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Germantown Municipal Budget 2015

Last night Wednesday Nov. 5th, the Town Board held the Public Hearing on the 2015 Municipal Budget. The meeting began at 7:10 PM, a little late as they were waiting for stragglers, Don Westmore and me, who had gone to the Town Hall instead of the Activities Building where the meeting was located.

There were about 5 people in the audience, a reporter from the Register-Star, Police Commissioner Roger Rekow, Police Chief Brian DuBoise, Martin Overington and me.

Supervisor Joel Craig made a brief presentation of the salient facts of the proposed Budget. This year’s total is $1,434,354, a $46,360 decrease in spending from last year. The tax rate needed to fund the budget is 1.44%, just under the allowable Tax Cap of 1.56%. Those of you who have followed the Budget Workshops know that this budget was achieved by a long and difficult examination of the needs of the Town.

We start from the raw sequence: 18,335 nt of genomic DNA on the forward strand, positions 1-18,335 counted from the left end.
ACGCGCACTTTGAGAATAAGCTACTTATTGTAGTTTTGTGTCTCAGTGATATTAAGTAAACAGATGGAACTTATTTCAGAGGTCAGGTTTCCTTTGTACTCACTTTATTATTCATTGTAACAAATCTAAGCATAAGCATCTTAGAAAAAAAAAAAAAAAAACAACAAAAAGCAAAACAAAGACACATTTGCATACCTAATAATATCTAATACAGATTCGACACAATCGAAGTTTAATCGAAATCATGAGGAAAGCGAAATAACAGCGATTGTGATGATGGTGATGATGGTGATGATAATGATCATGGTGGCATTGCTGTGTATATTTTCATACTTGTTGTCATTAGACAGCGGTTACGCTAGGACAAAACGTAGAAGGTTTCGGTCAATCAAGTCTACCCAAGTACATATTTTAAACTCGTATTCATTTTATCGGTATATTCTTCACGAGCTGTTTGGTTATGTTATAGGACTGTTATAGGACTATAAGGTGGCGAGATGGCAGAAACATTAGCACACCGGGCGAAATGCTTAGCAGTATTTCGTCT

Town personnel gained a 2% raise. Reductions from the original tentative budget requests were found in most departments. Board members kept the Police personnel budget set at a 4 person level, denying the Department’s request to enlarge it to 6 positions. However, it does fund the purchase of a new Police vehicle to be paid over a 6 year payment plan. The annual cost of this vehicle was moved out of the Police Department’s budget to a line within the General Government Support (A9785.6 & A9785.7 for you budget searchers).
This placement was recommended by the Accountant.

The budget also eliminated the purchase of a Bobcat, a multi-purpose snow clearing machine that would have been shared by the Highway and the Parks & Maintenance Departments.

The meeting was opened to the members of the public.

Kay Abraham asked why the “lighting District” budget was included in the municipal budget, while the Sewer District was completely separate. She was told that the lighting district fees are in the total tax but only those within the lighting district get that fee included in their tax bill.